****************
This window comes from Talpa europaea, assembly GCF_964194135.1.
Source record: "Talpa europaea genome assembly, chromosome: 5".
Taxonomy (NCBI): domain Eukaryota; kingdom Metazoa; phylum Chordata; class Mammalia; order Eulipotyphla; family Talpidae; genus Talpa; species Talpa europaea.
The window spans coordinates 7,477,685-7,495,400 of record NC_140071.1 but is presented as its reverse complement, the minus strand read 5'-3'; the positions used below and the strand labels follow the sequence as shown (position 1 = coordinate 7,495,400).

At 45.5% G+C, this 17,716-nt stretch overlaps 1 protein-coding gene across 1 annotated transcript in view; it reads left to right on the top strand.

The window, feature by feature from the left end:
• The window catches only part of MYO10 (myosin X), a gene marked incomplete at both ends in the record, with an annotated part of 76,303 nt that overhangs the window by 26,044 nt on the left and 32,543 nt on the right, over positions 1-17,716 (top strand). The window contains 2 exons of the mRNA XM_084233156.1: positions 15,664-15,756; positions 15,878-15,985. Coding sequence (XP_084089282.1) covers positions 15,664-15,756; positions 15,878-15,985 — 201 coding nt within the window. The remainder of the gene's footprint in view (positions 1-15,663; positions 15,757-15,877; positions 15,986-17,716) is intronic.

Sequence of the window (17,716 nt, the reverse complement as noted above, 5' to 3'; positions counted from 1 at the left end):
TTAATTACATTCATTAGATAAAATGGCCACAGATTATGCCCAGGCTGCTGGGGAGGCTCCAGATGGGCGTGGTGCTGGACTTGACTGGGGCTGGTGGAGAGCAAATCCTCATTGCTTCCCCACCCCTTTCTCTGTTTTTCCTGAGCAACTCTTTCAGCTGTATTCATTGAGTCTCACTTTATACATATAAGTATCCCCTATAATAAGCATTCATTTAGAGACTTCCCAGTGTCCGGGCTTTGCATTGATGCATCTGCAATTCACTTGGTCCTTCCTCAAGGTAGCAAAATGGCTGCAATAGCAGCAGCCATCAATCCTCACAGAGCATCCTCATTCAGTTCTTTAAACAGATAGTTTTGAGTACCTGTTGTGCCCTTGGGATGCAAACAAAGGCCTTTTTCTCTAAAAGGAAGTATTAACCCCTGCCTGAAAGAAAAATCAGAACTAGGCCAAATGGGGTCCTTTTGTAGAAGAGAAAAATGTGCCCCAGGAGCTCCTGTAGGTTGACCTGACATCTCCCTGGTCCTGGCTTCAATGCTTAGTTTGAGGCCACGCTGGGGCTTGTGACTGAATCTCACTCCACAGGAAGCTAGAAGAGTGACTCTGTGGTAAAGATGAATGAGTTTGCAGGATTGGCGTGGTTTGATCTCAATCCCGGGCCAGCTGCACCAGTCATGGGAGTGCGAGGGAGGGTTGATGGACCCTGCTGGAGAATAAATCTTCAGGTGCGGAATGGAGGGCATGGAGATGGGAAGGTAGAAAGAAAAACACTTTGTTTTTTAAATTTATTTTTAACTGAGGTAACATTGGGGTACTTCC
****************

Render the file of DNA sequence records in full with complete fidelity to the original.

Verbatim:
This window comes from Talpa europaea, assembly GCF_964194135.1.
Source record: "Talpa europaea genome assembly, chromosome: 5".
Taxonomy (NCBI): domain Eukaryota; kingdom Metazoa; phylum Chordata; class Mammalia; order Eulipotyphla; family Talpidae; genus Talpa; species Talpa europaea.
The window spans coordinates 7,477,685-7,495,400 of record NC_140071.1 but is presented as its reverse complement, the minus strand read 5'-3'; the positions used below and the strand labels follow the sequence as shown (position 1 = coordinate 7,495,400).

At 45.5% G+C, this 17,716-nt stretch overlaps 1 protein-coding gene across 1 annotated transcript in view; it reads left to right on the top strand.

The window, feature by feature from the left end:
• The window catches only part of MYO10 (myosin X), a gene marked incomplete at both ends in the record, with an annotated part of 76,303 nt that overhangs the window by 26,044 nt on the left and 32,543 nt on the right, over positions 1-17,716 (top strand). The window contains 2 exons of the mRNA XM_084233156.1: positions 15,664-15,756; positions 15,878-15,985. Coding sequence (XP_084089282.1) covers positions 15,664-15,756; positions 15,878-15,985 — 201 coding nt within the window. The remainder of the gene's footprint in view (positions 1-15,663; positions 15,757-15,877; positions 15,986-17,716) is intronic.

Sequence of the window (17,716 nt, the reverse complement as noted above, 5' to 3'; positions counted from 1 at the left end):
TTAATTACATTCATTAGATAAAATGGCCACAGATTATGCCCAGGCTGCTGGGGAGGCTCCAGATGGGCGTGGTGCTGGACTTGACTGGGGCTGGTGGAGAGCAAATCCTCATTGCTTCCCCACCCCTTTCTCTGTTTTTCCTGAGCAACTCTTTCAGCTGTATTCATTGAGTCTCACTTTATACATATAAGTATCCCCTATAATAAGCATTCATTTAGAGACTTCCCAGTGTCCGGGCTTTGCATTGATGCATCTGCAATTCACTTGGTCCTTCCTCAAGGTAGCAAAATGGCTGCAATAGCAGCAGCCATCAATCCTCACAGAGCATCCTCATTCAGTTCTTTAAACAGATAGTTTTGAGTACCTGTTGTGCCCTTGGGATGCAAACAAAGGCCTTTTTCTCTAAAAGGAAGTATTAACCCCTGCCTGAAAGAAAAATCAGAACTAGGCCAAATGGGGTCCTTTTGTAGAAGAGAAAAATGTGCCCCAGGAGCTCCTGTAGGTTGACCTGACATCTCCCTGGTCCTGGCTTCAATGCTTAGTTTGAGGCCACGCTGGGGCTTGTGACTGAATCTCACTCCACAGGAAGCTAGAAGAGTGACTCTGTGGTAAAGATGAATGAGTTTGCAGGATTGGCGTGGTTTGATCTCAATCCCGGGCCAGCTGCACCAGTCATGGGAGTGCGAGGGAGGGTTGATGGACCCTGCTGGAGAATAAATCTTCAGGTGCGGAATGGAGGGCATGGAGATGGGAAGGTAGAAAGAAAAACACTTTGTTTTTTAAATTTATTTTTAACTGAGGTAACATTGGGGTACTTCC